In sampling for genetic testing, we referred to the recommendation of the European Atherosclerosis Society  and selected 27 DCLN>5 patients (definite and probable FH). Among them 24 available DNA samples were sequenced. Genomic DNAs were isolated using QIAamp DNA Mini kits (Qiagen). DNA libraries were constructed according to the protocol provided by the manufacturer with the Illumina Trusight One Sequencing Panel (Illumina). Exome sequencing data were generated using Illumina Next sequence 500 platform in 2 × 150-bp paired-end reads. All identified variants were annotated against public database, including HGMD  and 1000 genomes project (https://www.1000genomes.org/) to determine the pathogenic variants on LDLR, ApoB and PCSK9 genes.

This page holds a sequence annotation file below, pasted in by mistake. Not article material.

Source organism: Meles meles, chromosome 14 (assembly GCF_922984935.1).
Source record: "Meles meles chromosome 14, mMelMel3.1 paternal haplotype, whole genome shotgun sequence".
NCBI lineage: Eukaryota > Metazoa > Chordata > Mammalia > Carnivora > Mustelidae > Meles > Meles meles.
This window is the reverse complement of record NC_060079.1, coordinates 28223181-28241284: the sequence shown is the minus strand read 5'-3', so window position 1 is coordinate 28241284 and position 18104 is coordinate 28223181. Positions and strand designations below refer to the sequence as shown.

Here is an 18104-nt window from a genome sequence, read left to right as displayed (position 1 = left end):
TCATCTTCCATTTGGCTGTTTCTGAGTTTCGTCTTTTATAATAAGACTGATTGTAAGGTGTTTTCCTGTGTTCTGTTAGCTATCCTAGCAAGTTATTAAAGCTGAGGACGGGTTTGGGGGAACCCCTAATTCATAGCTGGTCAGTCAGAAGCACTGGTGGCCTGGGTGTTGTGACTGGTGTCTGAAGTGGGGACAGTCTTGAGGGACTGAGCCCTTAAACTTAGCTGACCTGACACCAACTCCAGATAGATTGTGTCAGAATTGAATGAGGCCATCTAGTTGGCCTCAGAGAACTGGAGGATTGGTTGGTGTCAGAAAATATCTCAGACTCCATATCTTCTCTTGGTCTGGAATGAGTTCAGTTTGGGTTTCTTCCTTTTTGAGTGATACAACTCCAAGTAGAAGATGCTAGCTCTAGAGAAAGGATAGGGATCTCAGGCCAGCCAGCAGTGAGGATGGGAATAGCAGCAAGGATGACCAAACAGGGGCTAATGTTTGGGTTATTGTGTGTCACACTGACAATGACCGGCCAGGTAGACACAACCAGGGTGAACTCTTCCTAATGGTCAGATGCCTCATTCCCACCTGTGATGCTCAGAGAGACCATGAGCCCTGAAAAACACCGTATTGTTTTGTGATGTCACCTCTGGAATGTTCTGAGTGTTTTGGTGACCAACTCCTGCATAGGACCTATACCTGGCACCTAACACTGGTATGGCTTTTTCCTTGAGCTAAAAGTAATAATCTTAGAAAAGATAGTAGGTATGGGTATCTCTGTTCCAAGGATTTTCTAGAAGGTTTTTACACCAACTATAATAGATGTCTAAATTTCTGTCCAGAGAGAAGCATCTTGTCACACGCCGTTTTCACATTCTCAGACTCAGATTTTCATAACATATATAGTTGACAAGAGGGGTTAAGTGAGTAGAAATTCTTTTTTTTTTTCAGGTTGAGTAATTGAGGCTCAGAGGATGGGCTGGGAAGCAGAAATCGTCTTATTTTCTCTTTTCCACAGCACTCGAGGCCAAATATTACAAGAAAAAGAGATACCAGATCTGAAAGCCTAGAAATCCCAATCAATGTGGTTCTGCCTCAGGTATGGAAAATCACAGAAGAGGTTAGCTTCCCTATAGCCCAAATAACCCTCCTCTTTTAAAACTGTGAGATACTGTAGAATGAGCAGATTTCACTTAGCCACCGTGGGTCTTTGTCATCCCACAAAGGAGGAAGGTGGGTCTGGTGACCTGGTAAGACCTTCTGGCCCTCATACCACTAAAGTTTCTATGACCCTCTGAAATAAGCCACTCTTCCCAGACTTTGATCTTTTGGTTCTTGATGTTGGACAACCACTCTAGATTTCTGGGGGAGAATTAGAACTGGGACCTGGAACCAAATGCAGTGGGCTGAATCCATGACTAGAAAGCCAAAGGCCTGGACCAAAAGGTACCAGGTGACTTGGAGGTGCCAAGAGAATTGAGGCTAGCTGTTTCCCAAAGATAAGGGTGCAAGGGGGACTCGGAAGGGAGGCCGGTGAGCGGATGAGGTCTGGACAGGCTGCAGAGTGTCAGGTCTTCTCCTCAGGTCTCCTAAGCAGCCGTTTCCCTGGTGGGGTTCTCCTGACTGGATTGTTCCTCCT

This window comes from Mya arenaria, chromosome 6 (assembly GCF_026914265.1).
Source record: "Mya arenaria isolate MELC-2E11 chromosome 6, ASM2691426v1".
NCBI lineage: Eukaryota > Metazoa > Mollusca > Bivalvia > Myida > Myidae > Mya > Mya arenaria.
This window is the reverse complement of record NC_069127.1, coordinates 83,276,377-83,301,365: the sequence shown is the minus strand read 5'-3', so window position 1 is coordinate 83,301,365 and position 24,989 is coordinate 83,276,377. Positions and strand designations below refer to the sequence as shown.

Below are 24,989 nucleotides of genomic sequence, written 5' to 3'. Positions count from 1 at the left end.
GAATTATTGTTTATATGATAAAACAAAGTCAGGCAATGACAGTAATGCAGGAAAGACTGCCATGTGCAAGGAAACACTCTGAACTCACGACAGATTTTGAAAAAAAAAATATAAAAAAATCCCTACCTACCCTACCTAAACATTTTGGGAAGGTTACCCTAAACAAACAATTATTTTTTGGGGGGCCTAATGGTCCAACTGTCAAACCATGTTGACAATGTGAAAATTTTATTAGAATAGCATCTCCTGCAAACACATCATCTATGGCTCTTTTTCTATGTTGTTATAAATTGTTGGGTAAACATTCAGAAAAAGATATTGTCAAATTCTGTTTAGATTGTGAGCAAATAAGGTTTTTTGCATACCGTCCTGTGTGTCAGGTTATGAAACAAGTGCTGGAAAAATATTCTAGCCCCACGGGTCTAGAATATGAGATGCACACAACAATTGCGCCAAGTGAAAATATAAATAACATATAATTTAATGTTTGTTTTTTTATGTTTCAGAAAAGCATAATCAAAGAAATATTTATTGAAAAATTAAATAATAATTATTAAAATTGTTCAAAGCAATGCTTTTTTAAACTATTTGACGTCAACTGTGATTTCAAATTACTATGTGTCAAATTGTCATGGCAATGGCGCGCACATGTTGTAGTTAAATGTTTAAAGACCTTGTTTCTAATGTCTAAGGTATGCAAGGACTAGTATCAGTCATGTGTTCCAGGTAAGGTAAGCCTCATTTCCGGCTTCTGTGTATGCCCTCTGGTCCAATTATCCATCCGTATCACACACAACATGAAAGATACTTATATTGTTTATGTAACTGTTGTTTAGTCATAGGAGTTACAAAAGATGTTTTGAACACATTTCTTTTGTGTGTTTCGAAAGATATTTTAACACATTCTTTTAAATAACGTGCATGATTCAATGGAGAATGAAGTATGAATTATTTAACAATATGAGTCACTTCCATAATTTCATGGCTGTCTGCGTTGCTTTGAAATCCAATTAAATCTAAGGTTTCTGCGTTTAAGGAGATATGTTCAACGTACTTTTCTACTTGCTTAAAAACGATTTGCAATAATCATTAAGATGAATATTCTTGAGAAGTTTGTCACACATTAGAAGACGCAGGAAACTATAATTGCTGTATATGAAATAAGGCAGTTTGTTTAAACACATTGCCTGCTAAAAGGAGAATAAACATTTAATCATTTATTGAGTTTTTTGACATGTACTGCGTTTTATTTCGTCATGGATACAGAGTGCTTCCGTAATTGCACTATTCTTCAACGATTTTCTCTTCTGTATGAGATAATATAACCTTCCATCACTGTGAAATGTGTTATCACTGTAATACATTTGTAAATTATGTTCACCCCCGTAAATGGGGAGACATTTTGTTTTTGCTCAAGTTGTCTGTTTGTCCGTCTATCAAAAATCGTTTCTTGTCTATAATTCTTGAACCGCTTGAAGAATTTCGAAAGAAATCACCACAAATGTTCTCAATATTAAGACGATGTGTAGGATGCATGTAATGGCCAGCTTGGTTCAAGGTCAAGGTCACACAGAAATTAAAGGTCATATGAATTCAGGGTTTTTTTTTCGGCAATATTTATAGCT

The prevalence of potential FH diagnosed by DLCN and MDLCN were calculated as the ratio between the number of cases and the total number of subjects. The values were expressed as mean (SD) or median (first quartile, third quartile) for continuous variables and numbers (percentage) for categorical variables. Patients were categorized according to the DLCN and MDLCN and clinical characteristics were reported in each group. Cochran-Armitage trend test  was used for binary variables and Mann-Kendall trend test  was used for continuous variables to determine if differences within the DLCN or MDLCN groups were statistically significant. We fitted a Cox proportional hazard model to assess the risk of recurrent events after AMI, with and without adjustment for age, sex, CV risk factors and reperfusion therapy, for DLCN and MDLCN groups, respectively. In the first model, we adjusted only for age and sex. In the second model, we adjusted for known CV risk factors, including age, sex, body mass index, current smoking, hypertension, and diabetes mellitus. In the final model, we further adjusted for reperfusion therapy during the index hospitalization, including thrombolytic therapy, primary percutaneous coronary intervention (PCI) and coronary artery bypass grafting (CABG). Patients who were lost to follow-up within 12 months were censored in the Cox model. All hypothesis tests were 2 sided, and the significance level was set at 0.05. The statistical analysis was performed by SAS version 9.4 software (SAS Institute Inc, Cary, NC, USA).